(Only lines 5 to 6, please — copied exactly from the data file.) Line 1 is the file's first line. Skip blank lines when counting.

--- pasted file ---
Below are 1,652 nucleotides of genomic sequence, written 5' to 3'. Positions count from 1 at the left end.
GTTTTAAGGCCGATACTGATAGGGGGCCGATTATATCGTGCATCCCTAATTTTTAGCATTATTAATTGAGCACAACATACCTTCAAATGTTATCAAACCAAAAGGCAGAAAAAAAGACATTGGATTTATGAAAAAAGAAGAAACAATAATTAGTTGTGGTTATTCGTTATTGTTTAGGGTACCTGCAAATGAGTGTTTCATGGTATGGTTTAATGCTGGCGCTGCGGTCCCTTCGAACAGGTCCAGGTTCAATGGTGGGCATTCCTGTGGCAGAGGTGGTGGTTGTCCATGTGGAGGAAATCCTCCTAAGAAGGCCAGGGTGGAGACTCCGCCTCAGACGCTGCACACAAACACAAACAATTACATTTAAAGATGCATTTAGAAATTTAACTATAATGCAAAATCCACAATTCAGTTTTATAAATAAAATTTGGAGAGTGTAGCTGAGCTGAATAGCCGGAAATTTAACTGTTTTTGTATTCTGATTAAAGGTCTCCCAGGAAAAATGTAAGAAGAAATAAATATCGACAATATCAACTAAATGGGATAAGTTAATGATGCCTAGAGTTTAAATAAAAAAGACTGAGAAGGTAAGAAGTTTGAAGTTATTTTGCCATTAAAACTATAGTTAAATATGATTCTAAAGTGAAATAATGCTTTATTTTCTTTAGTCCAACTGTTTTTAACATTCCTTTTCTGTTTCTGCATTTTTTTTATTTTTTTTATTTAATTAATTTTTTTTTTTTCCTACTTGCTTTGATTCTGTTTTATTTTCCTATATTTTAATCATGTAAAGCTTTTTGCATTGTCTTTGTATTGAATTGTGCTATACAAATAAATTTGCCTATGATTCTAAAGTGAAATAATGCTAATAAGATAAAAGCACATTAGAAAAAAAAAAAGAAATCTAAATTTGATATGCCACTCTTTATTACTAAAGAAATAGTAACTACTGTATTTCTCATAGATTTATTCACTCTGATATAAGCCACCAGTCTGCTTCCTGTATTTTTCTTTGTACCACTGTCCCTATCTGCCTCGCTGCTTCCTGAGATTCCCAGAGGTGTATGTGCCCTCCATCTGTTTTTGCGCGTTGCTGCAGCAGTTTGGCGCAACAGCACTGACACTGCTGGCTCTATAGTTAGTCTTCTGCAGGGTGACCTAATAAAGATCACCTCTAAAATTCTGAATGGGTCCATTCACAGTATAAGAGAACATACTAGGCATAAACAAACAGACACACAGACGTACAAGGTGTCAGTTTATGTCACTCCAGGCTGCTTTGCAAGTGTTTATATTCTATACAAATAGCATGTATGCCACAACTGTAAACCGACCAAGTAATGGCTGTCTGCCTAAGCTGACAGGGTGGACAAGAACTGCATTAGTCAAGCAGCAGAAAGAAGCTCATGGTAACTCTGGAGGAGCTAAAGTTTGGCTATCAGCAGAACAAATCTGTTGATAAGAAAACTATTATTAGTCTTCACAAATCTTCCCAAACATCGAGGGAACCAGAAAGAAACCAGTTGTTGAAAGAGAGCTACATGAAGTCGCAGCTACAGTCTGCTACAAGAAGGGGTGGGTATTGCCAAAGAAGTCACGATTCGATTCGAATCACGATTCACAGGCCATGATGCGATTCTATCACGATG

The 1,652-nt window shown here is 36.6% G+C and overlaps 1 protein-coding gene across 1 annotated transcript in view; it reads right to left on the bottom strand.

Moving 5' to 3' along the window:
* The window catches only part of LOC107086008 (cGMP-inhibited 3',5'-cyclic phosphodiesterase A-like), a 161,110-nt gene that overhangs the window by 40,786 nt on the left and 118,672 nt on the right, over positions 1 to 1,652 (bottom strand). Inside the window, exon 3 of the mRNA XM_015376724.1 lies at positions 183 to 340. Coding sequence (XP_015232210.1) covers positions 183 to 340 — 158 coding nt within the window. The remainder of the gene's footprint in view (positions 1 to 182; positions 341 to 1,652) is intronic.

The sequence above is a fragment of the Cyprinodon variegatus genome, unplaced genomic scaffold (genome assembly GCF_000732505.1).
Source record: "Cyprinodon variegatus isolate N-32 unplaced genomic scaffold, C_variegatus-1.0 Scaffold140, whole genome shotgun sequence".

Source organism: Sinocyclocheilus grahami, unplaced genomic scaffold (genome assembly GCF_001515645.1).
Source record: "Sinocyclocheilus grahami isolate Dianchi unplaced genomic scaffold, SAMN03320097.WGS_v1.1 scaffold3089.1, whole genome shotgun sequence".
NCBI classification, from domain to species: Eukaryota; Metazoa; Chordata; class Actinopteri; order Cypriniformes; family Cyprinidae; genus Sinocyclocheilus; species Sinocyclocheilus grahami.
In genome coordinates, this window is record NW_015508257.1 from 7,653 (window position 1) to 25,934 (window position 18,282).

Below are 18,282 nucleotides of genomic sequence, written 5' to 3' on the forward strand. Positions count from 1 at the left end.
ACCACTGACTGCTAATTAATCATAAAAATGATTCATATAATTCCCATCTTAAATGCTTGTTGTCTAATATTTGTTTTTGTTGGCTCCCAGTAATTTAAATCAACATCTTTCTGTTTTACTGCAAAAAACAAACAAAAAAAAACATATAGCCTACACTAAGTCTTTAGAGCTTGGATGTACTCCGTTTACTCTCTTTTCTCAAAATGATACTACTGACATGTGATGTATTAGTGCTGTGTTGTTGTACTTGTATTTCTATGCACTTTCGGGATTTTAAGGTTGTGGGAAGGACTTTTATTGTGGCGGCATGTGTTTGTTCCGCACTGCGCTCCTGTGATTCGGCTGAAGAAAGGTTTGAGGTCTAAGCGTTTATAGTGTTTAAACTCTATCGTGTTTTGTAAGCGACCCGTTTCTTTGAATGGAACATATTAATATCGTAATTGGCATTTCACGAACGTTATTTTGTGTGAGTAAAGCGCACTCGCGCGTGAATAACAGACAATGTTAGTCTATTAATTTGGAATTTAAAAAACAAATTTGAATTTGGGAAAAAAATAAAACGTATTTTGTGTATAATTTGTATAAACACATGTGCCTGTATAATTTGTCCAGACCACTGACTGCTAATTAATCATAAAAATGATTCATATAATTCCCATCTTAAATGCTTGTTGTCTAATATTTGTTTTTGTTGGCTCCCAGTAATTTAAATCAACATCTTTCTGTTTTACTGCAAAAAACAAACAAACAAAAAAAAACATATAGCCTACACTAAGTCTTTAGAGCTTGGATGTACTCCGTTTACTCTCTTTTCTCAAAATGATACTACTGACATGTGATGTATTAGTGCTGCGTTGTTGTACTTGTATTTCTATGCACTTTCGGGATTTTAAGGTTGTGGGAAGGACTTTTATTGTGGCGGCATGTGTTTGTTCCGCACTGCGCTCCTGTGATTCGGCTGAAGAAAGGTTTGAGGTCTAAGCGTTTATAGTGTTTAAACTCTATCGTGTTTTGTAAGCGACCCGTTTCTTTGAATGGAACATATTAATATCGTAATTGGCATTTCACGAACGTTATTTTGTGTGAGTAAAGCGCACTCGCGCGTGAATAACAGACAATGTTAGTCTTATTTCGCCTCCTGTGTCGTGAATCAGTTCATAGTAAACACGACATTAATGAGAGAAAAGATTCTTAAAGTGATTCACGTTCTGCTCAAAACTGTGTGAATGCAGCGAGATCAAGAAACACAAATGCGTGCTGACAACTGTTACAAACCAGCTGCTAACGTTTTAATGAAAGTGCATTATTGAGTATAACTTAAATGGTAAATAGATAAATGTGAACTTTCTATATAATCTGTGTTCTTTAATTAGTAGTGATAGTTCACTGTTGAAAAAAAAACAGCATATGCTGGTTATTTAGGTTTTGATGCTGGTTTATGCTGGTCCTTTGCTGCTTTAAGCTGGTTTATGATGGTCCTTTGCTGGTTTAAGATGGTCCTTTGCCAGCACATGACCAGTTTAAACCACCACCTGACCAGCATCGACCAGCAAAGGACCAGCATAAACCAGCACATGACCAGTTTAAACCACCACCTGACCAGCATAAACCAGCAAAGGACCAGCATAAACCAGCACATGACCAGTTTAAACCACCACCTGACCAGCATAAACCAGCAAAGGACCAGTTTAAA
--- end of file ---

* The window catches only part of LOC107086008 (cGMP-inhibited 3',5'-cyclic phosphodiesterase A-like), a 161,110-nt gene that overhangs the window by 40,786 nt on the left and 118,672 nt on the right, over positions 1 to 1,652 (bottom strand). Inside the window, exon 3 of the mRNA XM_015376724.1 lies at positions 183 to 340. Coding sequence (XP_015232210.1) covers positions 183 to 340 — 158 coding nt within the window. The remainder of the gene's footprint in view (positions 1 to 182; positions 341 to 1,652) is intronic.

The sequence above is a fragment of the Cyprinodon variegatus genome, unplaced genomic scaffold (genome assembly GCF_000732505.1).